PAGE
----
Uber To Begin Testing Flying Taxis in Melbourne

Uber To Begin Testing Flying Taxis in Melbourne


The cities of the future will feature flying vehicles, it’s something we took for granted since 1950’s Science Fiction literature started to emerge. We expected them to make an appearance in the year 2000, of course, but, while their emergence seems to have been delayed, the concept in itself is alive and well and soon enough, we might actually see the Jetsons future we were also dreaming of as children. 

Uber has announced on Tuesday that it will use the Australian city of Melbourne as the test site for the company’s first flying taxi service. 

The test flights will transport the passengers from one of the city’s Westfield shopping centers to the international airport that rests around 19Km away. Usually, a ground taxi ride would take around 25 minutes to cover that distance but the flying taxis are expected to cut that time down to just 10 minutes. 

The taxis wil be ordered via smartphone apps the same way Uber’s ground taxis usually are and, once the service will be fully implemented, the flying taxis will travel across a network of landing pads that are called ‘Skyports’. 

Australian governments have adopted a forward-looking approach to ridesharing and future transport technology,” Susan Anderson, Regional General Manager for Uber in Australia, New Zealand and North Asia told Reuters in a statement “This, coupled with Melbourne’s unique demographic and geospatial factors, and culture of innovation and technology, makes Melbourne the perfect third launch city for UberAir.”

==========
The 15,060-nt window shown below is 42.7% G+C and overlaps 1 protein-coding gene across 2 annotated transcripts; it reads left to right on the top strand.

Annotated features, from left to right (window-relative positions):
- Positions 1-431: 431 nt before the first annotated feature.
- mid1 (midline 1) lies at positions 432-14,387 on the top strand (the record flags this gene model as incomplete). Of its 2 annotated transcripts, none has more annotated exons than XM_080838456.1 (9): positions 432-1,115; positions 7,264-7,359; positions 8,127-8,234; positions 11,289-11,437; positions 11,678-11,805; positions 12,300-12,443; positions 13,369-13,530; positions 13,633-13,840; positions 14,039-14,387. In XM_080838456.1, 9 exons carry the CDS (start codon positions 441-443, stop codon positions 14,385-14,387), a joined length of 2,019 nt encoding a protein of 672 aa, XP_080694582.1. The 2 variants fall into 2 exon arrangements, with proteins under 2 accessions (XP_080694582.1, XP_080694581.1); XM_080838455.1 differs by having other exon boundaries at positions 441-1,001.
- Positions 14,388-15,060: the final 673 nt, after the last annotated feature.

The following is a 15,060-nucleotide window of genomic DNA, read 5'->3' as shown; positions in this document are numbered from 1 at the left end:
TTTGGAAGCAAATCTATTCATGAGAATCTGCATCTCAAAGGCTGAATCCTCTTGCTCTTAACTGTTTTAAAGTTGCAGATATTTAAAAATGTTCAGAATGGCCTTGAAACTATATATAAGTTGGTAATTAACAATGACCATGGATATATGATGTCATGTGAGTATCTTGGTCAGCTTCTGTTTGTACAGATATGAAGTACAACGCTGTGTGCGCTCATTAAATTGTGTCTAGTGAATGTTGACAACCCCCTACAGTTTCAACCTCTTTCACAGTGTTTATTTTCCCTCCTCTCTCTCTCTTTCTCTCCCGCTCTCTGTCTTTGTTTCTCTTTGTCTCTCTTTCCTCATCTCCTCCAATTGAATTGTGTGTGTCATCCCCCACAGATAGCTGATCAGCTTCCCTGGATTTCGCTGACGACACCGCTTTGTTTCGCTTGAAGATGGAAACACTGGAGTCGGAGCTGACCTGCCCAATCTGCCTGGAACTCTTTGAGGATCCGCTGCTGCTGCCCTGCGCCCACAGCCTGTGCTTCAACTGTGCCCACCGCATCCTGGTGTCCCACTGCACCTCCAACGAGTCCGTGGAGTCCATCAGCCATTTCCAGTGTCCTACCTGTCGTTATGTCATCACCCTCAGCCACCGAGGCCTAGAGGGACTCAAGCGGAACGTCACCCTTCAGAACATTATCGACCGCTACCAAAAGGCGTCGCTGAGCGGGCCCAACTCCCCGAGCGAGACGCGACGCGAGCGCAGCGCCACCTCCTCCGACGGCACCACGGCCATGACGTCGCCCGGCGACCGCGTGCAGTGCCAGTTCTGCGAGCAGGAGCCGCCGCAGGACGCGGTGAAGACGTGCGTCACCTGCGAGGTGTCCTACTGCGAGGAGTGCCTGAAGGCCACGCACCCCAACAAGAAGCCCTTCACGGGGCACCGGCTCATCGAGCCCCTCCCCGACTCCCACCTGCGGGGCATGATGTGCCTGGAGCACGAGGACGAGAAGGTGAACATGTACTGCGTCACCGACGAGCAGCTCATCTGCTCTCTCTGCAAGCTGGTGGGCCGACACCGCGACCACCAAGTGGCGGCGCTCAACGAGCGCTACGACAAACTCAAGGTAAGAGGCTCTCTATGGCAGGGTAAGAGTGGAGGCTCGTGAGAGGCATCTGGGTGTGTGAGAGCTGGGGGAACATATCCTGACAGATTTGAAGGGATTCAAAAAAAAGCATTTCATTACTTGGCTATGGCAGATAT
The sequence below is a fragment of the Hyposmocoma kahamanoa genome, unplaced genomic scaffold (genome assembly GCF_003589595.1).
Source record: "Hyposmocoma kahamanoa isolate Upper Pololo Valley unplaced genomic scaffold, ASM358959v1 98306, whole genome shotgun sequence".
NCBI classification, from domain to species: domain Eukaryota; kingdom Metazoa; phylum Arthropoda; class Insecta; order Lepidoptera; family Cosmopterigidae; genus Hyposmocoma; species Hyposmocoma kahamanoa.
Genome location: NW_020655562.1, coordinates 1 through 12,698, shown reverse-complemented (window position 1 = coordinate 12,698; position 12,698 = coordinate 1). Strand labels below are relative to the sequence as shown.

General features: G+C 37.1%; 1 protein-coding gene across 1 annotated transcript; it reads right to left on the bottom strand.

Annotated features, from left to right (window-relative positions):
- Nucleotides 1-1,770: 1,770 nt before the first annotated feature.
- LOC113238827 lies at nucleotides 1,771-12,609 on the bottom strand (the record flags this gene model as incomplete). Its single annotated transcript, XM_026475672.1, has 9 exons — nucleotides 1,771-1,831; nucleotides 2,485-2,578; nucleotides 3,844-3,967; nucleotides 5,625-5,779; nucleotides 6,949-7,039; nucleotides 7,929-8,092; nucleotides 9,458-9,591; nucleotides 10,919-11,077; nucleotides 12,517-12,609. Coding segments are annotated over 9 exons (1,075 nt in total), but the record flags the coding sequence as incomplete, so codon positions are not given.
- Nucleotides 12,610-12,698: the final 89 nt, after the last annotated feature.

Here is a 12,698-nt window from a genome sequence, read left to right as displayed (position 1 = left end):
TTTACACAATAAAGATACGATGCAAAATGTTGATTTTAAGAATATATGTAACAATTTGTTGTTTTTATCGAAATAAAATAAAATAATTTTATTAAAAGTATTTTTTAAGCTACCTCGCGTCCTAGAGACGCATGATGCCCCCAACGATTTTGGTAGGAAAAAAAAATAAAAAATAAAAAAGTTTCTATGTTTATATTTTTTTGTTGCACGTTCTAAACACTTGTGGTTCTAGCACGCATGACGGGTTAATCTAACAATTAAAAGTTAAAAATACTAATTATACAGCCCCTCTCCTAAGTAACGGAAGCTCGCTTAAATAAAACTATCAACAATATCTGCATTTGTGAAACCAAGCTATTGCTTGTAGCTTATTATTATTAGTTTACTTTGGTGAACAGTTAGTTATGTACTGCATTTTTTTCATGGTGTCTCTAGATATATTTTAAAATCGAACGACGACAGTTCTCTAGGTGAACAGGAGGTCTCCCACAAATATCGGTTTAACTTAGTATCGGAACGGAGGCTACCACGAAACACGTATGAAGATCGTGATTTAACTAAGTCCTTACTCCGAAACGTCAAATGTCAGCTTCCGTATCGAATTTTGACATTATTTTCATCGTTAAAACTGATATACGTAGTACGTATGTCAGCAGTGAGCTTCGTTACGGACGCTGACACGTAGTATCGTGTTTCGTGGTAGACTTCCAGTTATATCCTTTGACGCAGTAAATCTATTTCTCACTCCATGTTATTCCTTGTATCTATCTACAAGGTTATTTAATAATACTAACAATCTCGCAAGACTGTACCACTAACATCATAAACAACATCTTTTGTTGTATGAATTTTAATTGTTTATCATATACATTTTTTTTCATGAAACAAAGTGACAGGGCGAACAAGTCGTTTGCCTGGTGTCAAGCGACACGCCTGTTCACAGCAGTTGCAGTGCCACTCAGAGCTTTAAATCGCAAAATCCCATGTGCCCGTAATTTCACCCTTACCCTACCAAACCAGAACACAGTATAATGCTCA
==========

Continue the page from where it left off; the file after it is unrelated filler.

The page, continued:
Australia has welcomed the idea with open arms, as it has the potential to reduce traffic congestion, a problem that costs the country a staggering $16.5bn a year. In addition to that, flying taxis might actually prove to be a safer alternative than autonomous vehicles.

While a driverless car would be faced with obstacles on the road like pedestrians on their mobile phones or other vehicles like trams and buses, aerial autonomous vehicles don’t have these obstructions,” RMIT University aerospace engineer expert Matthew Marino told The GuardianWe need to prove to people that this technology can be as safe as helicopters, which regularly fly in our cities. More research and development are needed in this area.”

Of course, there’s also the added problem of flying vehicles cluttering up the sky and just how environmentally friendly they actually are. For now, we don’t really have answers to those questions, so it remains to be seen if Uber will release any statements regarding those issues. 

Initially, Uber was supposed to begin the tests in Dubai but, due to some launch delays, the company turned its attention towards Australia, after announcing that the U.S cities of Dallas and Los Angeles will follow in 2020. 

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